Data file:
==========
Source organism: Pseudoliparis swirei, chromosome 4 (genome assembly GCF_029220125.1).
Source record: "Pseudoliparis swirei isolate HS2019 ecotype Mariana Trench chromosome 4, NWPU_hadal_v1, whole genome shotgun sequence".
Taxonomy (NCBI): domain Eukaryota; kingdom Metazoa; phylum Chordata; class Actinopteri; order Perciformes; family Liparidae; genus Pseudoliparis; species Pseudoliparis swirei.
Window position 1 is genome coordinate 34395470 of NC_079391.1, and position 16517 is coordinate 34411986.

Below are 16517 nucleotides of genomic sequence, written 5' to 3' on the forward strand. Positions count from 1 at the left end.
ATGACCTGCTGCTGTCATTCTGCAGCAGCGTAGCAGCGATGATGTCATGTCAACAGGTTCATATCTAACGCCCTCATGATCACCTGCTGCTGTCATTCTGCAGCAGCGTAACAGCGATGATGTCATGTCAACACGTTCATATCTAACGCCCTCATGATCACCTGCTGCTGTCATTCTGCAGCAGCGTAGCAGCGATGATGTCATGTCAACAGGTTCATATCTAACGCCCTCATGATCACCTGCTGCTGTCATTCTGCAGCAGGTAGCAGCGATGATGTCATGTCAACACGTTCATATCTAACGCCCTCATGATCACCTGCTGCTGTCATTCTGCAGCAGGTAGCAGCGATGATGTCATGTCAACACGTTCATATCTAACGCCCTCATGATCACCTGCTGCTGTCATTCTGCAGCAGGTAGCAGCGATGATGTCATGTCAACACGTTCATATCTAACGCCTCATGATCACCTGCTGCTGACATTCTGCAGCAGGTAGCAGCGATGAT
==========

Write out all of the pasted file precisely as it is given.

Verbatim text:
Source organism: Pseudoliparis swirei, chromosome 4 (genome assembly GCF_029220125.1).
Source record: "Pseudoliparis swirei isolate HS2019 ecotype Mariana Trench chromosome 4, NWPU_hadal_v1, whole genome shotgun sequence".
Taxonomy (NCBI): domain Eukaryota; kingdom Metazoa; phylum Chordata; class Actinopteri; order Perciformes; family Liparidae; genus Pseudoliparis; species Pseudoliparis swirei.
Window position 1 is genome coordinate 34395470 of NC_079391.1, and position 16517 is coordinate 34411986.

Below are 16517 nucleotides of genomic sequence, written 5' to 3' on the forward strand. Positions count from 1 at the left end.
ATGACCTGCTGCTGTCATTCTGCAGCAGCGTAGCAGCGATGATGTCATGTCAACAGGTTCATATCTAACGCCCTCATGATCACCTGCTGCTGTCATTCTGCAGCAGCGTAACAGCGATGATGTCATGTCAACACGTTCATATCTAACGCCCTCATGATCACCTGCTGCTGTCATTCTGCAGCAGCGTAGCAGCGATGATGTCATGTCAACAGGTTCATATCTAACGCCCTCATGATCACCTGCTGCTGTCATTCTGCAGCAGGTAGCAGCGATGATGTCATGTCAACACGTTCATATCTAACGCCCTCATGATCACCTGCTGCTGTCATTCTGCAGCAGGTAGCAGCGATGATGTCATGTCAACACGTTCATATCTAACGCCCTCATGATCACCTGCTGCTGTCATTCTGCAGCAGGTAGCAGCGATGATGTCATGTCAACACGTTCATATCTAACGCCTCATGATCACCTGCTGCTGACATTCTGCAGCAGGTAGCAGCGATGAT